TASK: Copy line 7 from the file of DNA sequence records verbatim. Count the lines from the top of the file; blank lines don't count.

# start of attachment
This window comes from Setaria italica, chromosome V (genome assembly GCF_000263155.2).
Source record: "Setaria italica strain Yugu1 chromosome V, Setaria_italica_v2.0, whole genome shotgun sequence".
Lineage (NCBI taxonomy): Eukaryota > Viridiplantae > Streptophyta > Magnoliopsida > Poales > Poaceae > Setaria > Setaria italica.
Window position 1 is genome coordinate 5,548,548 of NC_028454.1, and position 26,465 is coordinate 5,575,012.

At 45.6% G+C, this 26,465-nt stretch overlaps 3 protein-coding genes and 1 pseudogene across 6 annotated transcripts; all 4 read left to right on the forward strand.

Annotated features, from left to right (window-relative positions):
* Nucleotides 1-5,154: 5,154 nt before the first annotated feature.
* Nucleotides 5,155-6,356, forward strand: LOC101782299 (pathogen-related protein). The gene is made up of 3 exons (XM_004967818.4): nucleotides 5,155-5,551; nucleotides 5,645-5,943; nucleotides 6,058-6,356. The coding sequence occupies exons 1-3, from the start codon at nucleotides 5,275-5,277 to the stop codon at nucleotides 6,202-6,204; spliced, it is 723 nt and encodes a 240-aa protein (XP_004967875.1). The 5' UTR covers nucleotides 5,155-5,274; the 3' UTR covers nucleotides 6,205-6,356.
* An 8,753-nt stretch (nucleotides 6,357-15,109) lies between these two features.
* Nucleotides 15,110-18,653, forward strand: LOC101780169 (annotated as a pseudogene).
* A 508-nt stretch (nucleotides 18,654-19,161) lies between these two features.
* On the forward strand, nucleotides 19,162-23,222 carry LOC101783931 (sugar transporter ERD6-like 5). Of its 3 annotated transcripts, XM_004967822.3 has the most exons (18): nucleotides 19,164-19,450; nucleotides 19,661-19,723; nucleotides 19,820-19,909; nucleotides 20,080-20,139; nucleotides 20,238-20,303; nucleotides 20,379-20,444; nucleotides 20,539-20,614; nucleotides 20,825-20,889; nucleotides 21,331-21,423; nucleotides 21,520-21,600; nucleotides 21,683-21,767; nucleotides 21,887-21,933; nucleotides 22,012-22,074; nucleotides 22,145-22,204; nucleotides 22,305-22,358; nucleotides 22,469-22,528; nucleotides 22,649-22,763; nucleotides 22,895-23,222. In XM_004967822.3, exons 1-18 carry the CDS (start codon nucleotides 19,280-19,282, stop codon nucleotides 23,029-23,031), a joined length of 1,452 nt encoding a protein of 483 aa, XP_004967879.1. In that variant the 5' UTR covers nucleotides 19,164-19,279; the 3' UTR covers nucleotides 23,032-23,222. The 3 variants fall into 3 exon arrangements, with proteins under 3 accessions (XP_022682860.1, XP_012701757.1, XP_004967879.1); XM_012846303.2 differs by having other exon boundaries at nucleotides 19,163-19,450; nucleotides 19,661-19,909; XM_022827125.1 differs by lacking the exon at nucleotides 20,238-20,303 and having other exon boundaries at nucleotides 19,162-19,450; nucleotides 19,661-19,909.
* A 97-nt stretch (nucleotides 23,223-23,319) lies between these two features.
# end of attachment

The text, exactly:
* Nucleotides 1-5,154: 5,154 nt before the first annotated feature.